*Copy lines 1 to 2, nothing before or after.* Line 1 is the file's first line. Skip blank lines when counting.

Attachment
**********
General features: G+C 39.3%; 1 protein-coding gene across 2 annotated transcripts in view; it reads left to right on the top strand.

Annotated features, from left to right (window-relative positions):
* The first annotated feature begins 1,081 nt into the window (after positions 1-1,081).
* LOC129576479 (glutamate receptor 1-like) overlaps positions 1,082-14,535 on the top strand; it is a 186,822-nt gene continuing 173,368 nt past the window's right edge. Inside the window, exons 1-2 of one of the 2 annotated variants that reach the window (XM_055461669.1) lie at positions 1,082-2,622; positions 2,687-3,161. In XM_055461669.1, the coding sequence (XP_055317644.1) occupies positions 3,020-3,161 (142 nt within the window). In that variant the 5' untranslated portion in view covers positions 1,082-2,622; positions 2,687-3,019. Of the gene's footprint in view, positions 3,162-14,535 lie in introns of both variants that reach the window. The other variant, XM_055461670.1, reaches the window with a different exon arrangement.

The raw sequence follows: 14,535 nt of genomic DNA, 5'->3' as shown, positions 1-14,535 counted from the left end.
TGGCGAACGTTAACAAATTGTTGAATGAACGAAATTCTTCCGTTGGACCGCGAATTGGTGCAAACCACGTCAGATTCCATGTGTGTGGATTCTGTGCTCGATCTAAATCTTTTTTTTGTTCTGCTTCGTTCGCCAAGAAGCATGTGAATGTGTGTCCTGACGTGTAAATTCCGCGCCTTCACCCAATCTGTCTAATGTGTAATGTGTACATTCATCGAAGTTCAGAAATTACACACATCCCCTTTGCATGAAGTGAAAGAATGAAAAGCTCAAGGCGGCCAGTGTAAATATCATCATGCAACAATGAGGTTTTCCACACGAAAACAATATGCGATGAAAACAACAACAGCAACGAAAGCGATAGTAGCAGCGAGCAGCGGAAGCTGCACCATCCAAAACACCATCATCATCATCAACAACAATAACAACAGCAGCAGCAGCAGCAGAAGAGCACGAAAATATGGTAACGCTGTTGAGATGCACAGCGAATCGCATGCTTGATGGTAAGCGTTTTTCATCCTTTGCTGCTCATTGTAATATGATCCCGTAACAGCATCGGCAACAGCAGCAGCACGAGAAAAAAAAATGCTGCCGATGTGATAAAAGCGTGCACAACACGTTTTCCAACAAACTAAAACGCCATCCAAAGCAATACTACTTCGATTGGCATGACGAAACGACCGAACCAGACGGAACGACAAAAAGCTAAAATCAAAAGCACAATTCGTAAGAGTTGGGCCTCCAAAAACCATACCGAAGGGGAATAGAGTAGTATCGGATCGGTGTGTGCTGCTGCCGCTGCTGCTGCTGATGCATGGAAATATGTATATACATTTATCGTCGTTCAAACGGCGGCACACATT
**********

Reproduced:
General features: G+C 39.3%; 1 protein-coding gene across 2 annotated transcripts in view; it reads left to right on the top strand.

Annotated features, from left to right (window-relative positions):